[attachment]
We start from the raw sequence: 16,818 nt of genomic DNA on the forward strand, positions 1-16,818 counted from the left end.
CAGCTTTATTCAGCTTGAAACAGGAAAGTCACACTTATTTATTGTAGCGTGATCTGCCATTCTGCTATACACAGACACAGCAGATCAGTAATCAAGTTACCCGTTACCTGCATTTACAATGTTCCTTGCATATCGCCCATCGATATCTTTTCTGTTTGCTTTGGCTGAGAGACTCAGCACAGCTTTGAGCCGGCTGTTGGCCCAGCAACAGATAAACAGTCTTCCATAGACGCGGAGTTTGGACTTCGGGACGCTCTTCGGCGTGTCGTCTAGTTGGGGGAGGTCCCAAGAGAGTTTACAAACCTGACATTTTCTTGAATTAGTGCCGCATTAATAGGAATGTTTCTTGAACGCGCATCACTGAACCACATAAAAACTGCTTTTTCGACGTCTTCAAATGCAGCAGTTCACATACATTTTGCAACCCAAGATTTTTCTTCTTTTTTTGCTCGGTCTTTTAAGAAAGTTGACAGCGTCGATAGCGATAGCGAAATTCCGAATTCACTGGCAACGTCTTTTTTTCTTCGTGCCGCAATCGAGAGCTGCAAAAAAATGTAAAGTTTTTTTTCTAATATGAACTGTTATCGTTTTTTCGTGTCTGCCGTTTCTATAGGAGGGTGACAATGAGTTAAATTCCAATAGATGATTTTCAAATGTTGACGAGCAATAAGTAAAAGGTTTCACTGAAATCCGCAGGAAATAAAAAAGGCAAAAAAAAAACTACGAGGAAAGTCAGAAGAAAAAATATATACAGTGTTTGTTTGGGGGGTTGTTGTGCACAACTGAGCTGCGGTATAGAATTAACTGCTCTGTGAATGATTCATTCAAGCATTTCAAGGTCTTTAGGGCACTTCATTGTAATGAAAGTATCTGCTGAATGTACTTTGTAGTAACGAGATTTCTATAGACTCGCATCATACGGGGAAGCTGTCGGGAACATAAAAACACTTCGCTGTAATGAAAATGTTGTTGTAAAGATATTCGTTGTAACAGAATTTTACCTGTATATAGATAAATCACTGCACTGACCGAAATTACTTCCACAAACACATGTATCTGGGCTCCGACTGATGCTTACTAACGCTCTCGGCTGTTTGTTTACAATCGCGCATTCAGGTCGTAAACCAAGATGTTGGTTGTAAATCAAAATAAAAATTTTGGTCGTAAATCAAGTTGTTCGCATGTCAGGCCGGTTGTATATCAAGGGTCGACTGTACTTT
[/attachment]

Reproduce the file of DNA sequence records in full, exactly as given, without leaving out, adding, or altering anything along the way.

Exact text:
We start from the raw sequence: 16,818 nt of genomic DNA on the forward strand, positions 1-16,818 counted from the left end.
CAGCTTTATTCAGCTTGAAACAGGAAAGTCACACTTATTTATTGTAGCGTGATCTGCCATTCTGCTATACACAGACACAGCAGATCAGTAATCAAGTTACCCGTTACCTGCATTTACAATGTTCCTTGCATATCGCCCATCGATATCTTTTCTGTTTGCTTTGGCTGAGAGACTCAGCACAGCTTTGAGCCGGCTGTTGGCCCAGCAACAGATAAACAGTCTTCCATAGACGCGGAGTTTGGACTTCGGGACGCTCTTCGGCGTGTCGTCTAGTTGGGGGAGGTCCCAAGAGAGTTTACAAACCTGACATTTTCTTGAATTAGTGCCGCATTAATAGGAATGTTTCTTGAACGCGCATCACTGAACCACATAAAAACTGCTTTTTCGACGTCTTCAAATGCAGCAGTTCACATACATTTTGCAACCCAAGATTTTTCTTCTTTTTTTGCTCGGTCTTTTAAGAAAGTTGACAGCGTCGATAGCGATAGCGAAATTCCGAATTCACTGGCAACGTCTTTTTTTCTTCGTGCCGCAATCGAGAGCTGCAAAAAAATGTAAAGTTTTTTTTCTAATATGAACTGTTATCGTTTTTTCGTGTCTGCCGTTTCTATAGGAGGGTGACAATGAGTTAAATTCCAATAGATGATTTTCAAATGTTGACGAGCAATAAGTAAAAGGTTTCACTGAAATCCGCAGGAAATAAAAAAGGCAAAAAAAAAACTACGAGGAAAGTCAGAAGAAAAAATATATACAGTGTTTGTTTGGGGGGTTGTTGTGCACAACTGAGCTGCGGTATAGAATTAACTGCTCTGTGAATGATTCATTCAAGCATTTCAAGGTCTTTAGGGCACTTCATTGTAATGAAAGTATCTGCTGAATGTACTTTGTAGTAACGAGATTTCTATAGACTCGCATCATACGGGGAAGCTGTCGGGAACATAAAAACACTTCGCTGTAATGAAAATGTTGTTGTAAAGATATTCGTTGTAACAGAATTTTACCTGTATATAGATAAATCACTGCACTGACCGAAATTACTTCCACAAACACATGTATCTGGGCTCCGACTGATGCTTACTAACGCTCTCGGCTGTTTGTTTACAATCGCGCATTCAGGTCGTAAACCAAGATGTTGGTTGTAAATCAAAATAAAAATTTTGGTCGTAAATCAAGTTGTTCGCATGTCAGGCCGGTTGTATATCAAGGGTCGACTGTACTTT